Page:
It’s pretty often that young kids play multiple sports, then specialize in one sport as they get into high school and eventually college. Peninsula High School’s Preston Bebich is in the same mold, as any other kid who decides to whittle down his sport of choice to just one main focus.
Only this time, it’s not soccer or basketball or even football. It’s golf. Something he was doing before he entered Kindergarten.
“For my first Christmas that I remember, when I was like one, I got plastic clubs and I would just sit around in the backyard hitting the ball around.” Bebich said.
“Then I got this Snoopy set than came with a driver, one iron and a putter and I just remember hitting the plastic wiffle-ball around in the backyard all the time. Aiming at trees, my parents would tell me I would just hit for hours and hours. I played soccer for a little bit but I’ve always wanted to golf so I just stuck with that.”
Those hours of work have evolved and he is no longer is he aiming at trees or other backyard items, he is ranked No. 584 in the Amateur Junior Golf Association worldwide rankings.
He has competed in seven events since joining the tour in the summer of 2018 and finished in the top 40 in the last four events he participated in. Bebich returns to the famed Torrey Pines course for the second time in his career at the IMG Junior World Championships in San Diego, CA as the tournament runs from July 8 to 12.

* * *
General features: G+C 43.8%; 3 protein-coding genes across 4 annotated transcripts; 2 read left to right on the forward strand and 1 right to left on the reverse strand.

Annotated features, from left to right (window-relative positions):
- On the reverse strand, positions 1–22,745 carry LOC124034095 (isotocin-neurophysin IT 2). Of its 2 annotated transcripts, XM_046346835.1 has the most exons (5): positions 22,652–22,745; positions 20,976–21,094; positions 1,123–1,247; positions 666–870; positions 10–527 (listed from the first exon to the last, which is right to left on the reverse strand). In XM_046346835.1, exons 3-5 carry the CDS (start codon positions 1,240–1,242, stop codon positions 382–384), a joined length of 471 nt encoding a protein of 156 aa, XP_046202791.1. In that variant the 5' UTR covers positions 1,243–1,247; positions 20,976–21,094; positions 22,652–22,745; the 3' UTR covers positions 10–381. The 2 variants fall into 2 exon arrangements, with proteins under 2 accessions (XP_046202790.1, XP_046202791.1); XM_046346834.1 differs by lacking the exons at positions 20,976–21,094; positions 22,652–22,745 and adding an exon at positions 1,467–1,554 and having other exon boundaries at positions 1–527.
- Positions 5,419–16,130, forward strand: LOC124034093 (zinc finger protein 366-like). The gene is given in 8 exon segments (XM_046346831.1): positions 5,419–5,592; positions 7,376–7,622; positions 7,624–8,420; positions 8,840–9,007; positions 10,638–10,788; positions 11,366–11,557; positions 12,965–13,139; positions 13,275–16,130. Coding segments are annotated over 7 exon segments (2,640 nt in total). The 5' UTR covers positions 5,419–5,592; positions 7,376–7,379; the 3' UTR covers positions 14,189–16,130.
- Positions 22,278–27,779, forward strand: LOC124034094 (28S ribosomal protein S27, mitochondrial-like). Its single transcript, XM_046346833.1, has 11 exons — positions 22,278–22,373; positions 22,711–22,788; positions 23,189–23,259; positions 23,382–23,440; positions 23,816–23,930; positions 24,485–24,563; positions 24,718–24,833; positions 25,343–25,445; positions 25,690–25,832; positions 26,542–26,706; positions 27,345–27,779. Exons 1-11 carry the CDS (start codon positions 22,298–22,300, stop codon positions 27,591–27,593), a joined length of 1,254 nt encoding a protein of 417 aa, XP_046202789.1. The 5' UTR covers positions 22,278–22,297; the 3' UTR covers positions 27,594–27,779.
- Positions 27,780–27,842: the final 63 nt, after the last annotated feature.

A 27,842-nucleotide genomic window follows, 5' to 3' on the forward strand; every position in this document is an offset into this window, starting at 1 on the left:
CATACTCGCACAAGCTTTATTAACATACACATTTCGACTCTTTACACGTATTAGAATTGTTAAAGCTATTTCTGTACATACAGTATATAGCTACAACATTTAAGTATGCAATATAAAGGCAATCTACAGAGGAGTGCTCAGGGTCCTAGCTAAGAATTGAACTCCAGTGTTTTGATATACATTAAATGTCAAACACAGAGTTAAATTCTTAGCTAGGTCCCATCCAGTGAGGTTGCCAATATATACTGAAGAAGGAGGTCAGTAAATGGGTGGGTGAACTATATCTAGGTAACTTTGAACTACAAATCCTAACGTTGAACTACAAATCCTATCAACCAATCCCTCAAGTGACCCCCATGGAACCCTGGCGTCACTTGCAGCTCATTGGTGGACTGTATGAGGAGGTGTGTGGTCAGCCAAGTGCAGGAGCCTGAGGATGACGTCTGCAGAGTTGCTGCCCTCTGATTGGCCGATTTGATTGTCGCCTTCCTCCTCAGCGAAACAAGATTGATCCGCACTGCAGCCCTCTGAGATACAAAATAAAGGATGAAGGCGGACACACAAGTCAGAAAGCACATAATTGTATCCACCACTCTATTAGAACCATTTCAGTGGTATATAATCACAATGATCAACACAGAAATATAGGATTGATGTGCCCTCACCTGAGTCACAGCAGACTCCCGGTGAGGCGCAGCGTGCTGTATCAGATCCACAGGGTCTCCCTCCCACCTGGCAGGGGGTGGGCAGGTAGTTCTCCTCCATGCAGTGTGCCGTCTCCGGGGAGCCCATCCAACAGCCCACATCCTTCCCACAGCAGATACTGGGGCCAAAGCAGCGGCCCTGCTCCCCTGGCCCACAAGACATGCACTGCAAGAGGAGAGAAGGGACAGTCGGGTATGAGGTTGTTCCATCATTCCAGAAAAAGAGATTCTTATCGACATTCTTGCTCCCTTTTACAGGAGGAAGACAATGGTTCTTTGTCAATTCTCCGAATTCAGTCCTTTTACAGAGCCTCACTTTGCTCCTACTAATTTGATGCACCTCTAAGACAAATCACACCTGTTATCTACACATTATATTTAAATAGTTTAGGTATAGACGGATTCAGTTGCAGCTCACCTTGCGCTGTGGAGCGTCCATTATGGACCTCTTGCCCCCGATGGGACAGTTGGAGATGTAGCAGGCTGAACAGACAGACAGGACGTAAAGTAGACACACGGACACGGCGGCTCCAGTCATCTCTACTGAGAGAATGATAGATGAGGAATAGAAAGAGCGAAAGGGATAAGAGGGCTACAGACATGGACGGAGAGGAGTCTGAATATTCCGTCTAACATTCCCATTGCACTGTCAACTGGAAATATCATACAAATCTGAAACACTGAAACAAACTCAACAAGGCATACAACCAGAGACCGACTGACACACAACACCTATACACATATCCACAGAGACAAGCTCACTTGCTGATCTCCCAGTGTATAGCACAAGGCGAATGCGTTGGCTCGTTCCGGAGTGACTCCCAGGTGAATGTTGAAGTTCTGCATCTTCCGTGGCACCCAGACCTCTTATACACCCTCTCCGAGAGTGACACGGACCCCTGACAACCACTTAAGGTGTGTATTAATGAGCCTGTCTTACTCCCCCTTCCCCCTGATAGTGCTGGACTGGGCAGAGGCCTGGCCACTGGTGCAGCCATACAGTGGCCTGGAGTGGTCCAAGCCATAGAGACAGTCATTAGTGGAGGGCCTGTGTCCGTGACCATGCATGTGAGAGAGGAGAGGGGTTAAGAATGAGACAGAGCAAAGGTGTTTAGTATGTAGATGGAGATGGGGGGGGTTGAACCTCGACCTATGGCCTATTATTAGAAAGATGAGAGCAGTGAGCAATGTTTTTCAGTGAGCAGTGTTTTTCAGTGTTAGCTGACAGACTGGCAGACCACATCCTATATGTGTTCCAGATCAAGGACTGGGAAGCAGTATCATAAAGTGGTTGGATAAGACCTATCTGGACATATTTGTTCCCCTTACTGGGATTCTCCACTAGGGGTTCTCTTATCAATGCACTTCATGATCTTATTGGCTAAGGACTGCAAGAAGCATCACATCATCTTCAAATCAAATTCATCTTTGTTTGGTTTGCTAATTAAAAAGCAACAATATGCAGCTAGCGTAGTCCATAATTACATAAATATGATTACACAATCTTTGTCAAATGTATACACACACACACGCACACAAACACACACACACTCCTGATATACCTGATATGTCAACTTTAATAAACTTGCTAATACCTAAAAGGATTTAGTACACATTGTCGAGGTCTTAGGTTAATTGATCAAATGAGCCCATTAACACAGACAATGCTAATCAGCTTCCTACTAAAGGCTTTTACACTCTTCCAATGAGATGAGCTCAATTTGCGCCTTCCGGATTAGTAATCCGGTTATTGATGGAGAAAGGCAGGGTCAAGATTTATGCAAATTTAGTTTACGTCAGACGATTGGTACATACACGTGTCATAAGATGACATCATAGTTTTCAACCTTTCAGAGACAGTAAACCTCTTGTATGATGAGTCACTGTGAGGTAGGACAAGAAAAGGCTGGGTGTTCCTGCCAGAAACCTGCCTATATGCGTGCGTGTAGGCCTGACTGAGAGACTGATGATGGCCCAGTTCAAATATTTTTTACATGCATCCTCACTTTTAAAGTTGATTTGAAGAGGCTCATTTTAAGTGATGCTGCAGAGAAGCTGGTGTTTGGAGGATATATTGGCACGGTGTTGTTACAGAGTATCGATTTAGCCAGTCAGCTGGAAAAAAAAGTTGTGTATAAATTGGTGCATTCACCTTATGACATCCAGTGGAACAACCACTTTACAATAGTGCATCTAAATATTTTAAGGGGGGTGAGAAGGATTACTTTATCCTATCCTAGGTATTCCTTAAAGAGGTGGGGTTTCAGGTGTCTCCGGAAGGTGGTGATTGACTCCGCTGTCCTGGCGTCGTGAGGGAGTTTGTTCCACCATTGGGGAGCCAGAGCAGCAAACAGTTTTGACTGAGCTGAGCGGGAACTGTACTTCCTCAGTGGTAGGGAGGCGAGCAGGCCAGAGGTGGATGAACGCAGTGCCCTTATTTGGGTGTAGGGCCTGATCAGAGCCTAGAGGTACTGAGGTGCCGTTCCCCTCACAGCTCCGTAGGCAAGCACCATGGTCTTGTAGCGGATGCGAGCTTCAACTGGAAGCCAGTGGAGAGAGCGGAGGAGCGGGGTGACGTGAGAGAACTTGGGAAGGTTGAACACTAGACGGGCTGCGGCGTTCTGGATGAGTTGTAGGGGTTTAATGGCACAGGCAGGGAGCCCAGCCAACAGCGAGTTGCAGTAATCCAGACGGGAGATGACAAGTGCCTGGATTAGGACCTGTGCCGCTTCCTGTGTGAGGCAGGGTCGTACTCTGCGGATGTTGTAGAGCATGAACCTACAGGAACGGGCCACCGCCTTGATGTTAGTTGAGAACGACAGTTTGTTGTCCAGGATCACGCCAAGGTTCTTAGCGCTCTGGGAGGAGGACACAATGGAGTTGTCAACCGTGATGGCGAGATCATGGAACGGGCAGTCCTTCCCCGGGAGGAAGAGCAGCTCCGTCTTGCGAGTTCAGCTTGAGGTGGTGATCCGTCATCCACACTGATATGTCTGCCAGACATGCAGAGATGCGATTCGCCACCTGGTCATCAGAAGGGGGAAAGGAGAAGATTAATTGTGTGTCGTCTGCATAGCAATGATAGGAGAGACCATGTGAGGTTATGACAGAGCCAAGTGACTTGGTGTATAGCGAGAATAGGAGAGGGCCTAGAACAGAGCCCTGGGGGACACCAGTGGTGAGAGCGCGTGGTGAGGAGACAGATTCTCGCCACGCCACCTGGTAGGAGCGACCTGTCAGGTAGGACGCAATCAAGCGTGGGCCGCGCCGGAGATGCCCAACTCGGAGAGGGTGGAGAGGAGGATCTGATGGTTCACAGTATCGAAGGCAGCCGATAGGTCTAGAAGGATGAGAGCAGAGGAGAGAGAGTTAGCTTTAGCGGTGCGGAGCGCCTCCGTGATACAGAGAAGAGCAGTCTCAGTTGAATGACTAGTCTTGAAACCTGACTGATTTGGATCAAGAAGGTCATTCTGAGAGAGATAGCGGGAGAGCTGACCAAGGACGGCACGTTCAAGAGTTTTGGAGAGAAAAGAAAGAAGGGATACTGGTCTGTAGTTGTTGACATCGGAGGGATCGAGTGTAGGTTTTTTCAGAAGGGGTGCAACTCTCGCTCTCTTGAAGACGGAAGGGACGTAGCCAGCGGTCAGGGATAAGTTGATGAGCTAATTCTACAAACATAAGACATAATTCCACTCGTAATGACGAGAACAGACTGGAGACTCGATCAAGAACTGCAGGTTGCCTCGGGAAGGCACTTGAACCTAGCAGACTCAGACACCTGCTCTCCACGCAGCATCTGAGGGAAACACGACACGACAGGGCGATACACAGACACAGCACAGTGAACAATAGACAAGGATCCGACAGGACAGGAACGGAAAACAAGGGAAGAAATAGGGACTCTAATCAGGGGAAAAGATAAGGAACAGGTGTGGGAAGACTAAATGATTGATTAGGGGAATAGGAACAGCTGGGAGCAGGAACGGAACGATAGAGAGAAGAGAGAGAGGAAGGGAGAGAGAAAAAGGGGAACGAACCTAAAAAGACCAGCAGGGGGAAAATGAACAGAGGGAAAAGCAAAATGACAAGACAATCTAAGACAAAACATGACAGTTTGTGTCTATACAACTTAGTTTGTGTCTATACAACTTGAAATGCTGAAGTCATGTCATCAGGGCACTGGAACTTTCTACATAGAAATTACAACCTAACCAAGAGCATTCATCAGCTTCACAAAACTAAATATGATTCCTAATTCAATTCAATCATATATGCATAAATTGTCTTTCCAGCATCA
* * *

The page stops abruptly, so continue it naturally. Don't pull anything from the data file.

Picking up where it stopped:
The tournament is host to 1,200 boys and girls from 56 countries and 42 states and it is the largest junior golf championship in the world.
Bebich missed the cut in 2018 shooting +14 but this year he hopes to get some momentum as he was the highest local finisher at the Kyle Stanley Championship held at Canterwood Country Club last week, where he finished 12-over-par, tying him for ninth place, his highest on the amateur circuit.
Although he had a top-10 finish, his highest of the AJGA season so far, Bebich feels like he could’ve done a little more to move higher up the leader board.
“It wasn’t my best, we had tough pin locations and the greens were playing really tough,” Bebich said. “Honestly, I could’ve played better. I left a lot of shots out there and I wasn’t hitting it well off the tee and you can get punished there if you don’t hit it well off the tee. I will say that I finished better than I thought I would have.”
That drive and that need to hit a perfect shot or the right shot is something that Bebich, along with his coach Chris Schuart, the Director of Instruction at Canterwood Country Club have worked long and hard to master in their five years working together. Schucart has helped Preston shake off bad shots at the start of rounds and no longer is the first shot of the day setting solemn tone for Bebich’s round.
“For Preston, he wants to prove to people that he’s really good and he hates hitting bad shots, he hates it,” Schucart said. “That’s something we constantly work on, the acceptance of bad shots. It’s something that all kids do and go through and have to learn, you can’t hit it great all the time. One of his greatest attributes is the fact he hated hitting bad shots and now he’s hitting so many good shots, that he looks at the bad shots as a fluke.”